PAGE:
CHARLOTTE, NC – In a final farewell on Friday morning, the family of Billy Graham honored the man known as America’s pastor calling it the evangelist’s last crusade.
After a week of reflecting in his home state of North Carolina and the Capitol Rotunda in Washington, family, friends, and fellow ministers of the gospel went to Charlotte to say goodbye to the Rev. Billy Graham.
On the grounds of his library, more than 2,000 guests honored Graham in a service he helped plan himself, featuring songs from Michael W. Smith and the Gaither Vocal Band, tributes from his family, and a sermon from his son, Franklin.
Often called “counselor to the presidents,” Billy Graham was also a simple man with a family left to mourn his death.
Boz Tchividjian – one of Graham’s grandchildren – called him “Daddy Bill.”
“That’s what we all called him, and we all called grandma “Tete” which means old woman in Chinese,” he explained.
As a teenager, Tchividjian says he learned about faith and humility when he found his grandfather alone in a New Orleans hotel room after praying at a political convention.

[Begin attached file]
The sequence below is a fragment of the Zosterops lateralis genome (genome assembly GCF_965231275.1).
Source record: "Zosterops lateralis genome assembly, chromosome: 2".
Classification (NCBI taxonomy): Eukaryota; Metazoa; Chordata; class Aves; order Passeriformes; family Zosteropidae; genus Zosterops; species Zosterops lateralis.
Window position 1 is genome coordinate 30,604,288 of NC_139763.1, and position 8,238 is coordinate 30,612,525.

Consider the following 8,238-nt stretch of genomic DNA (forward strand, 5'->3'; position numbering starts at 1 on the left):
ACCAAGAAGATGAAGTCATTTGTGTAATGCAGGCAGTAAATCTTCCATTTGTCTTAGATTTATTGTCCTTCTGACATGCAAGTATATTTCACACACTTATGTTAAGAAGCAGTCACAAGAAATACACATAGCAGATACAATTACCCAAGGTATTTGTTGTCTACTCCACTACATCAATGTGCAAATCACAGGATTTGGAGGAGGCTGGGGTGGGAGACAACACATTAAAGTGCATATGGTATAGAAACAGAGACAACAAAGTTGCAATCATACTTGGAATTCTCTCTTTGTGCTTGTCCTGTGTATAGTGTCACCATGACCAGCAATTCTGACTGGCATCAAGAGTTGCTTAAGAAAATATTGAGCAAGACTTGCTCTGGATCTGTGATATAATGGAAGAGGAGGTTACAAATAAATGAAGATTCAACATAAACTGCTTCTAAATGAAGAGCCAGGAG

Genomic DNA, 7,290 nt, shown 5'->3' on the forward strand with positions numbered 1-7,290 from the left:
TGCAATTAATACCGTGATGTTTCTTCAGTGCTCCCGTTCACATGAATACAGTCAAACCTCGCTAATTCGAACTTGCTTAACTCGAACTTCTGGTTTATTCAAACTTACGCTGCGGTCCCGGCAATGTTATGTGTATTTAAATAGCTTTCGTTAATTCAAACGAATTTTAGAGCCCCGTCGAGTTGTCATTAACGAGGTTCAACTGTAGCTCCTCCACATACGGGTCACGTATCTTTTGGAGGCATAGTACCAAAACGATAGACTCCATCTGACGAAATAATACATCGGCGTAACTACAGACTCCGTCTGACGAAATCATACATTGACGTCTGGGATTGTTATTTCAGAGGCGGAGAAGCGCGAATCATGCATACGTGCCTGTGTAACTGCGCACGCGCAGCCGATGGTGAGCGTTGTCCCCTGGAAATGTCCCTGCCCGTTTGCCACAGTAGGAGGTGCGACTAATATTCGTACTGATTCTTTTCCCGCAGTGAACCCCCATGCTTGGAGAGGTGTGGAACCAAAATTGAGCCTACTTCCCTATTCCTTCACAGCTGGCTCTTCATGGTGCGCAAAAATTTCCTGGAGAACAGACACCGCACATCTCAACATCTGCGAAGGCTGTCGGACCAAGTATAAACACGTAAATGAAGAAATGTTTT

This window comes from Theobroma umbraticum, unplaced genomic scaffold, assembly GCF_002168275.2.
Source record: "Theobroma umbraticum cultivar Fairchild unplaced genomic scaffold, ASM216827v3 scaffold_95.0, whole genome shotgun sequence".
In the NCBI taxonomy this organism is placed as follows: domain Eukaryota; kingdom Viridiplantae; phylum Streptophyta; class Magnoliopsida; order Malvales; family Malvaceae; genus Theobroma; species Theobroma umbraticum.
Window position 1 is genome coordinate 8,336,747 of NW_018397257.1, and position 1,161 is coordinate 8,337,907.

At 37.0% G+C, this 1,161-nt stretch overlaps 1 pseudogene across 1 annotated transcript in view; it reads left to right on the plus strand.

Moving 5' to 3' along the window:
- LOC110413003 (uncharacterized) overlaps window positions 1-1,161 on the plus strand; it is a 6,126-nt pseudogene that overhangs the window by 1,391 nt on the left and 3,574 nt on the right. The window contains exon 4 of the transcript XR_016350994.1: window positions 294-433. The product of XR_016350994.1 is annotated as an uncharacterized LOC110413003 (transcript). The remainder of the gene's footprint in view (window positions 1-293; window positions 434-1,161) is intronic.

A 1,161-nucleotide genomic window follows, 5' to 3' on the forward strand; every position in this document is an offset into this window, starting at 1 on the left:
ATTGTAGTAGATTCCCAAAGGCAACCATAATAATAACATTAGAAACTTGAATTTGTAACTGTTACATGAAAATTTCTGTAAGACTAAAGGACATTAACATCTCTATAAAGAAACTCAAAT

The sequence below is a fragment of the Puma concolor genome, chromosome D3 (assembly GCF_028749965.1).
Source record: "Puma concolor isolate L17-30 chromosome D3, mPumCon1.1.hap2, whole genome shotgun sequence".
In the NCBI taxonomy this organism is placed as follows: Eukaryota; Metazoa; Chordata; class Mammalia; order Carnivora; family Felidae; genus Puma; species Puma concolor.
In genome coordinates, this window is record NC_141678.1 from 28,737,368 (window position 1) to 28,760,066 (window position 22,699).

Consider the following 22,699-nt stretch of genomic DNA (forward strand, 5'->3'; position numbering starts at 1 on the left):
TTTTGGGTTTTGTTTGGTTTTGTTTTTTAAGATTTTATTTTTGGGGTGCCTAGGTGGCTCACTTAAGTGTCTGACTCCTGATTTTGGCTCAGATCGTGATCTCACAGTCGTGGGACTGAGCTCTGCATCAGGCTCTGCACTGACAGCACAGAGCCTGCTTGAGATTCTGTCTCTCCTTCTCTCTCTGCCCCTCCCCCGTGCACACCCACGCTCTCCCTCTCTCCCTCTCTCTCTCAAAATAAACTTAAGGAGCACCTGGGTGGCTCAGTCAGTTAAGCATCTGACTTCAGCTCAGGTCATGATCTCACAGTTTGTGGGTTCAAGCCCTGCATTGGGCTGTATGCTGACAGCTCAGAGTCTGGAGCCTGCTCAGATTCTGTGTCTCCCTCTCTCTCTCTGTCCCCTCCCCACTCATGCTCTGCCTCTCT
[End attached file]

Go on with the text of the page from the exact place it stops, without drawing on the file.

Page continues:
“I knocked on the door. Daddy Bill is in his pajamas, and I never will forget looking out of the corner of my eye on his bed and there you could tell he had been sitting and his Bible was open,” he remembered.
He says that’s just who his grandfather really was.
“It was a glimpse of the authentic Billy Graham, that when left alone, if he had the choice of spending time with Jesus or going out spending time with the influential politicians, he chose Jesus. And that memory has always stuck to me, because I left that night feeling a bit convicted but remember leaving going, ‘Man, that’s the real deal. Lord, help me to know and love you in that way,'” he said.
It’s a quality also noted by scholars.
Prof. Anne Blue Wills of North Carolina’s Davidson College said, “He wasn’t in it for himself. He was in it to build Christ’s kingdom.”
Anne Blue Wills edited the book Billy Graham: American Pilgrim and points to his ministry’s constant work with the local church.
“He did contribute to – and even create – modern evangelical Christianity in the US and contributed to this global Christian movement that we are seeing,” she said.
He did it using media to promote the gospel while he also promoted others, like Pastor Greg Laurie of Harvest Christian Fellowship.
“We became friends in the early 90s and I helped him with sermon prep,” Laurie said.
Pastor Laurie believes even as people say farewell and celebrate his homegoing, every Christian believer can honor the legacy of the greatest evangelist of our time.
“To me, the greatest tribute we could pay to Billy Graham is to do what Billy did. What did Billy do? Billy proclaimed the gospel,” he said. “That’s the greatest tribute we could give to a man who dedicated his entire life to doing that.”